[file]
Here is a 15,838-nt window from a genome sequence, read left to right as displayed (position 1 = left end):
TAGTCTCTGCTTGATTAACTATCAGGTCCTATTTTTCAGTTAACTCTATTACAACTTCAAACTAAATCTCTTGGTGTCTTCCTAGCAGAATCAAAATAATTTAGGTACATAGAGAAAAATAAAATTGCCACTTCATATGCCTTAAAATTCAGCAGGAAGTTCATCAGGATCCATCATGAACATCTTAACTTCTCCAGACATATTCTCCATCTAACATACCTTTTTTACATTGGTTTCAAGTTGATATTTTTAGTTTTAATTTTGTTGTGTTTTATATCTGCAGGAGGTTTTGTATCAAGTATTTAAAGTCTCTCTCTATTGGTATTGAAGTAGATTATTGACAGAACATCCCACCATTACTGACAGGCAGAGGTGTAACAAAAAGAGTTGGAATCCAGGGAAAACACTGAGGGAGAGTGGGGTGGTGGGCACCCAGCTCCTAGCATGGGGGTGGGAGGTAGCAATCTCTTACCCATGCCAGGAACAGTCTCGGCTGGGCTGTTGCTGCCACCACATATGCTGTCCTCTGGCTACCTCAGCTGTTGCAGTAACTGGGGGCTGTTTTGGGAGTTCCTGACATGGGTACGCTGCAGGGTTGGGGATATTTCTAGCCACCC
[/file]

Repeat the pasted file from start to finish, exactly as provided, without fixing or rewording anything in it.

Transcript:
Here is a 15,838-nt window from a genome sequence, read left to right as displayed (position 1 = left end):
TAGTCTCTGCTTGATTAACTATCAGGTCCTATTTTTCAGTTAACTCTATTACAACTTCAAACTAAATCTCTTGGTGTCTTCCTAGCAGAATCAAAATAATTTAGGTACATAGAGAAAAATAAAATTGCCACTTCATATGCCTTAAAATTCAGCAGGAAGTTCATCAGGATCCATCATGAACATCTTAACTTCTCCAGACATATTCTCCATCTAACATACCTTTTTTACATTGGTTTCAAGTTGATATTTTTAGTTTTAATTTTGTTGTGTTTTATATCTGCAGGAGGTTTTGTATCAAGTATTTAAAGTCTCTCTCTATTGGTATTGAAGTAGATTATTGACAGAACATCCCACCATTACTGACAGGCAGAGGTGTAACAAAAAGAGTTGGAATCCAGGGAAAACACTGAGGGAGAGTGGGGTGGTGGGCACCCAGCTCCTAGCATGGGGGTGGGAGGTAGCAATCTCTTACCCATGCCAGGAACAGTCTCGGCTGGGCTGTTGCTGCCACCACATATGCTGTCCTCTGGCTACCTCAGCTGTTGCAGTAACTGGGGGCTGTTTTGGGAGTTCCTGACATGGGTACGCTGCAGGGTTGGGGATATTTCTAGCCACCC